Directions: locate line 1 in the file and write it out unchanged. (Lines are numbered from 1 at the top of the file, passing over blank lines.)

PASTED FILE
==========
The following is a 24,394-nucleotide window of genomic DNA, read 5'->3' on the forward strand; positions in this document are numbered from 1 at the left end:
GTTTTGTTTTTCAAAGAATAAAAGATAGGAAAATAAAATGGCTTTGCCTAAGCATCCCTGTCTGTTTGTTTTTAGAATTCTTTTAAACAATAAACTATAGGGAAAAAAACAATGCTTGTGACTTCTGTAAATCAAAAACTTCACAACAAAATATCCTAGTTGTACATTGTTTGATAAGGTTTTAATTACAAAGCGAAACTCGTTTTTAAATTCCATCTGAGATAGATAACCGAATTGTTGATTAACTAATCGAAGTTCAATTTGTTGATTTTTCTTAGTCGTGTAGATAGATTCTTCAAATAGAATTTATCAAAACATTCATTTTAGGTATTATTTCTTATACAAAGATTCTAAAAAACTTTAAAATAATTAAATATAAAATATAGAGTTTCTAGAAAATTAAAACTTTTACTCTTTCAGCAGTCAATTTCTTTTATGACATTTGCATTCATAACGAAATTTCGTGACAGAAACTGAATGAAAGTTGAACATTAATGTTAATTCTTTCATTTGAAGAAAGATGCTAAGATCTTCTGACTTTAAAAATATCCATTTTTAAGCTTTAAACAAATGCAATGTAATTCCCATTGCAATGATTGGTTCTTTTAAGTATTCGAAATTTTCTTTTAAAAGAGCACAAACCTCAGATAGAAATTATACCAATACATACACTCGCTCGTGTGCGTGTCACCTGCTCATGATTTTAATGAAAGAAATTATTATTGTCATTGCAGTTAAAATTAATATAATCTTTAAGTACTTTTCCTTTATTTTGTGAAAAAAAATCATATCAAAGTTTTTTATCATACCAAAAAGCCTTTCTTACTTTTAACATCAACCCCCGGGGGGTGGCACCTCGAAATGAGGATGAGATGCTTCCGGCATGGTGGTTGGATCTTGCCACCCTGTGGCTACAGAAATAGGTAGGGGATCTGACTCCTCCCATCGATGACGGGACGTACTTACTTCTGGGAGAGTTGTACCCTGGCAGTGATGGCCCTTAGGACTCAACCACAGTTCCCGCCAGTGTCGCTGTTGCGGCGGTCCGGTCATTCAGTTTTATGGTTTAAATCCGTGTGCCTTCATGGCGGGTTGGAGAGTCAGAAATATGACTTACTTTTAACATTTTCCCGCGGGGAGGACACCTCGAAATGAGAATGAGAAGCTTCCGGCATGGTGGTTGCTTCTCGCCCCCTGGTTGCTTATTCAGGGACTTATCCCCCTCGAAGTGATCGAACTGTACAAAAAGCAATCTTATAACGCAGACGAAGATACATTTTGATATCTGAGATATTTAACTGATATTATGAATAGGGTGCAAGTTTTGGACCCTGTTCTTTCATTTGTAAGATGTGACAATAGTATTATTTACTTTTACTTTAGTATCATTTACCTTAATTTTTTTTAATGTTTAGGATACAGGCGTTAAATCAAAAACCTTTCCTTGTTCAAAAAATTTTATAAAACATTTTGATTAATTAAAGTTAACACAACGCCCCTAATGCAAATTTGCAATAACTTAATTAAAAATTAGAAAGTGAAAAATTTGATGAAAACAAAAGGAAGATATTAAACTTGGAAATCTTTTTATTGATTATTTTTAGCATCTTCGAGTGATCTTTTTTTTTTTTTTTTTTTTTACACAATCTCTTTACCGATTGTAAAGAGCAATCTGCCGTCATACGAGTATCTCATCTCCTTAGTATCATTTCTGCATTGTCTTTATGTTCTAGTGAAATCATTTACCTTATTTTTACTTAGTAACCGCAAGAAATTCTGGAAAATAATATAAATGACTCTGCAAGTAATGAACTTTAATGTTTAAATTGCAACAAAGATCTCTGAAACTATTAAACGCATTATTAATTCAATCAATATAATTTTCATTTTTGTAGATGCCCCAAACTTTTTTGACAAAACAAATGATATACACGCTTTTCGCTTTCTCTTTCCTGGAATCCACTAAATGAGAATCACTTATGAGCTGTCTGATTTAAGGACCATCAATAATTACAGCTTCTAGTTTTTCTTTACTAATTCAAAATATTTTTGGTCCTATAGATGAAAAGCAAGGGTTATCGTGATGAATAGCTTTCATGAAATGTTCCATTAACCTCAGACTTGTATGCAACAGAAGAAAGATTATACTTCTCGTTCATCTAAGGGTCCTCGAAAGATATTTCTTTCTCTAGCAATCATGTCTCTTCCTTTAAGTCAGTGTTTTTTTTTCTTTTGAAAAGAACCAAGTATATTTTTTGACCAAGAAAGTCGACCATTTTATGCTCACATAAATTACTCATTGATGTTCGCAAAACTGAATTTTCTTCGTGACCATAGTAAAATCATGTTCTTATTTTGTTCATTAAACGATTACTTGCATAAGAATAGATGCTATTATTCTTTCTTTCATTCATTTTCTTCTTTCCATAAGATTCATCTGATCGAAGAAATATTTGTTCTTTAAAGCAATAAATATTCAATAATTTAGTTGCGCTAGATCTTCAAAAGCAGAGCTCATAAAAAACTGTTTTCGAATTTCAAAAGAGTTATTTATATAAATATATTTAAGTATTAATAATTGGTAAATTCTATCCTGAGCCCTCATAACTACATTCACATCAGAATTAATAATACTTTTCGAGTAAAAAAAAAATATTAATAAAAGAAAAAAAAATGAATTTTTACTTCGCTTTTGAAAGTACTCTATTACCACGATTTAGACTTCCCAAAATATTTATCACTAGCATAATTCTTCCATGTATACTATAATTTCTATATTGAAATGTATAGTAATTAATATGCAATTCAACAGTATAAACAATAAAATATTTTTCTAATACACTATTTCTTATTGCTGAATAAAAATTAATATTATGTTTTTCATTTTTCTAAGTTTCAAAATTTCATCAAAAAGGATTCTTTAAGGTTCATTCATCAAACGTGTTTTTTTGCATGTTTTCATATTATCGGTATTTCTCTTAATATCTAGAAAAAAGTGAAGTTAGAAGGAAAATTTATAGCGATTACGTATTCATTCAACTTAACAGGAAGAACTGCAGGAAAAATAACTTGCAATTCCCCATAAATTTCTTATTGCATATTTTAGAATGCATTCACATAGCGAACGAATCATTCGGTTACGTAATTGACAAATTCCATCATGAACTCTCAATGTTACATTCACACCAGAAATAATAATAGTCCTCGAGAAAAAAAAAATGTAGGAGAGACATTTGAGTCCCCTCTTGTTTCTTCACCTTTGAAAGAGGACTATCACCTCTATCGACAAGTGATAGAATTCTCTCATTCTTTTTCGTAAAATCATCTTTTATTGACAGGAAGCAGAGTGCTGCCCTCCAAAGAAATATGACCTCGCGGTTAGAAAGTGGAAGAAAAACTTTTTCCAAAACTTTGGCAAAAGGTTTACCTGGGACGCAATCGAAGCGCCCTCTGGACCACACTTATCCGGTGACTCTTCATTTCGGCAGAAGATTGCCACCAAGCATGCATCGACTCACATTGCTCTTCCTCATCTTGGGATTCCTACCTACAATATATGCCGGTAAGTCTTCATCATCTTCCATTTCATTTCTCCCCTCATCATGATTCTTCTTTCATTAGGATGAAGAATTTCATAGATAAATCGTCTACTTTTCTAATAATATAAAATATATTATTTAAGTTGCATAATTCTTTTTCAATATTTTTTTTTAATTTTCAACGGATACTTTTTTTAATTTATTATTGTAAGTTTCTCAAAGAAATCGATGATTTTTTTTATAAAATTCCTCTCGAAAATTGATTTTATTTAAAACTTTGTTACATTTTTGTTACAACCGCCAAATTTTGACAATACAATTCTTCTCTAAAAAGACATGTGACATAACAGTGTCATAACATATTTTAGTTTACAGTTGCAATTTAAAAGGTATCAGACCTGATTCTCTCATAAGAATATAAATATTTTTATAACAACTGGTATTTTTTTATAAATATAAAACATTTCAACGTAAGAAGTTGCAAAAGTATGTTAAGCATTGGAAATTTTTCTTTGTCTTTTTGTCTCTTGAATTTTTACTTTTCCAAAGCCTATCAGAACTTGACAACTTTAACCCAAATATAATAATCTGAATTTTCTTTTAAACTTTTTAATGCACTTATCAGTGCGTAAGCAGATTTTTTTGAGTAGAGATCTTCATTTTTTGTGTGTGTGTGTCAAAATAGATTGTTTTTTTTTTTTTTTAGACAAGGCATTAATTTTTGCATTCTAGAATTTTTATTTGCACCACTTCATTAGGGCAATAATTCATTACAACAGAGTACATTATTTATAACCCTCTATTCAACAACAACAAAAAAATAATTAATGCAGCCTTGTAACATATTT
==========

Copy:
The following is a 24,394-nucleotide window of genomic DNA, read 5'->3' on the forward strand; positions in this document are numbered from 1 at the left end: